Wallis Budge's Hieroglyphic Dictionary

teacher in hieroglyphics
Wallis Budge (1857 – 1934) and his collection of Egyptian works.

Want to know how to write a word in hieroglyphics? 
Wallis Budge's Hieroglyphic dictionary can tell you how.

What is Wallis Budge's Hieroglyphic Dictionary?

Wallis Budge's Egyptian Hieroglyphic Dictionary contains over 25,000 translated ancient Egyptian words and terms. Published in 1920, each entry includes the hieroglyphic word, the word's transliteration, and the English word. 

The book was published in two volumes in London, England by John Murray. Not only is it a work of historic significance, the dictionary is a great achievement in its own right.

Today, one can find Budge's Egyptian Hieroglyphic Dictionary in the public domain. A link to a complete copy is included at the very bottom of this post.

Be sure to check it out, it's really quite fascinating. Once you start turning the pages, you won't be able to stop. You'll spot all sorts of interesting words and phrases.

Take a look at the hieroglyphics (the Egyptian alphabet symbols) and the English translation for the phrase to cause wonder, to do a wonderful thing, to be astonished.

Budge's Egyptian Hieroglyphic Dictionary

We have more really cool samples clipped from the dictionary below, 
but first let's answer a question.

Who is Sir Ernest Alfred Thompson Wallis Budge?

Sir Ernest Alfred T. Wallis Budge
Sir Ernest A. T. Wallis Budge
Wallis Budge (27 July 1857 – 23 November 1934) was an English Egyptologist who worked for the British Museum. He helped build the museum's famous collection by traveling to Egypt to buy antiquities. Among those were cuneiform tablets, manuscripts, and papyri. Budge published numerous books that helped bring Egypt to the masses.

For his service to Egyptology and the British Museum, he was knighted in 1920.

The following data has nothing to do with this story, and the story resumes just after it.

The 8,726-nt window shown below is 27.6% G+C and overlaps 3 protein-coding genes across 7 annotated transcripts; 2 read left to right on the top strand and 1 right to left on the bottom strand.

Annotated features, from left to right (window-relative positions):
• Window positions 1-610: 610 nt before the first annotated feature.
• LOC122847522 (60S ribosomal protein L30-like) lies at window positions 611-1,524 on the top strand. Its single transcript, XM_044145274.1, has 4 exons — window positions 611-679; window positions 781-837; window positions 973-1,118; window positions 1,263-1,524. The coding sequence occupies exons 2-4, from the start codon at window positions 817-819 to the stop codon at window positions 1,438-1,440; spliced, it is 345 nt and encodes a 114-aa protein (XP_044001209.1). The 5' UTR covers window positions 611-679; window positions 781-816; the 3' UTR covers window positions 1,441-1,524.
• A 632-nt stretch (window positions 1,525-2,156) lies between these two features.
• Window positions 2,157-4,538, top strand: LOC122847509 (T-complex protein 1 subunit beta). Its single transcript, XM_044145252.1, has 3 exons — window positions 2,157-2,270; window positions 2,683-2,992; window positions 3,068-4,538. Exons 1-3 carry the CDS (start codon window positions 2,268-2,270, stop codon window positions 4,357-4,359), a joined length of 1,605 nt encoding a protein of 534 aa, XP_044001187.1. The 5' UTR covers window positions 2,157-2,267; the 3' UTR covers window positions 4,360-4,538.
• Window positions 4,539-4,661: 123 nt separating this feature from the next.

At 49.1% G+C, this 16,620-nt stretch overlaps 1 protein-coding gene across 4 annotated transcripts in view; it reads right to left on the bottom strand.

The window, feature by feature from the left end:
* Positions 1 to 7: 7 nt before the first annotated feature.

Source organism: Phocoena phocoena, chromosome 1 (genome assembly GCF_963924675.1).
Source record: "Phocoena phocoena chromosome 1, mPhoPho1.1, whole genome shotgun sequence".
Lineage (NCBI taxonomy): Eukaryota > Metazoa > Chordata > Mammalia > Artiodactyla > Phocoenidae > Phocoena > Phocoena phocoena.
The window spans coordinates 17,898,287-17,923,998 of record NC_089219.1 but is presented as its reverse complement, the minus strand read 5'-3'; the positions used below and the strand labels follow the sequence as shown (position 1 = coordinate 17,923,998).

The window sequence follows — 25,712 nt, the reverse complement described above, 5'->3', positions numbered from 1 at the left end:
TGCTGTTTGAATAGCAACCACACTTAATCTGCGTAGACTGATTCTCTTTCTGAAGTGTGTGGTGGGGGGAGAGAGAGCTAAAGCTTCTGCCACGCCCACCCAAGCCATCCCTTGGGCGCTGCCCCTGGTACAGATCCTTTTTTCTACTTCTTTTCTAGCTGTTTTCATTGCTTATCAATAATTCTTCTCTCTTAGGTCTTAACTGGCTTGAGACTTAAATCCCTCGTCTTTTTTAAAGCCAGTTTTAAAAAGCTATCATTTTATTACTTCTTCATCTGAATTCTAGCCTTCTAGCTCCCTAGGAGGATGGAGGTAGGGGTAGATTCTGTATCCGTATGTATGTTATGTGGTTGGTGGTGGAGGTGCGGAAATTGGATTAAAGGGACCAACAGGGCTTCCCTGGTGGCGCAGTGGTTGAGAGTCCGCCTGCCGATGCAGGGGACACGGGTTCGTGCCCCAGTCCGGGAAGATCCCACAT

Budge's three most famous acquisitions for the British Museum include:

One reason Budge was so successful at getting artifacts to bring back from Egypt is because he spent a great deal of time developing relationships with local antiquities dealers. This was beneficial in several ways.

First, he had his finger on the pulse of new discoveries, and there were people willing to help him out.

Second, Budge was able to save the British Museum a lot of money, because they didn't have to do the digs themselves. That could get expensive, and one was never certain if an archaeological dig would pan out. Instead, Budge waited for discoveries to come to light, and then moved in and purchased them.

Not only did Budge put a lot of effort into finding ancient written works, he enjoyed writing himself. He was extremely prolific and is still known today for his works on ancient Egyptian religion, as well as his incredibly helpful hieroglyphic primers.

Sir Wallis Budge was also, apparently, quite a character. Perhaps that's why he was able to develop such great relationships with people throughout Egypt.

Back in London, he rubbed shoulders with many 'A-listers' of the time due to the fact that wealthy Londoners would bring artifacts they'd purchased on vacation to the British Museum to sell. They'd often invite Budge to social functions. People loved having him at dinner parties, to their country houses in summer, and to their city homes in winter, where he regaled people with funny stories and tales of his travels.

And he probably ate a lot of:

Here are a few more clips grabbed from Budge's Egyptian Hieroglyphic Dictionary that I hope you will enjoy.

I particularly love this first one, Aukhemu urtu, the stars that do not rest, and Aukhemu-seku, the stars that never perish.

Budge's Egyptian Hieroglyphic Dictionary

Budge's Egyptian Hieroglyphic Dictionary

Budge's Egyptian Hieroglyphic Dictionary

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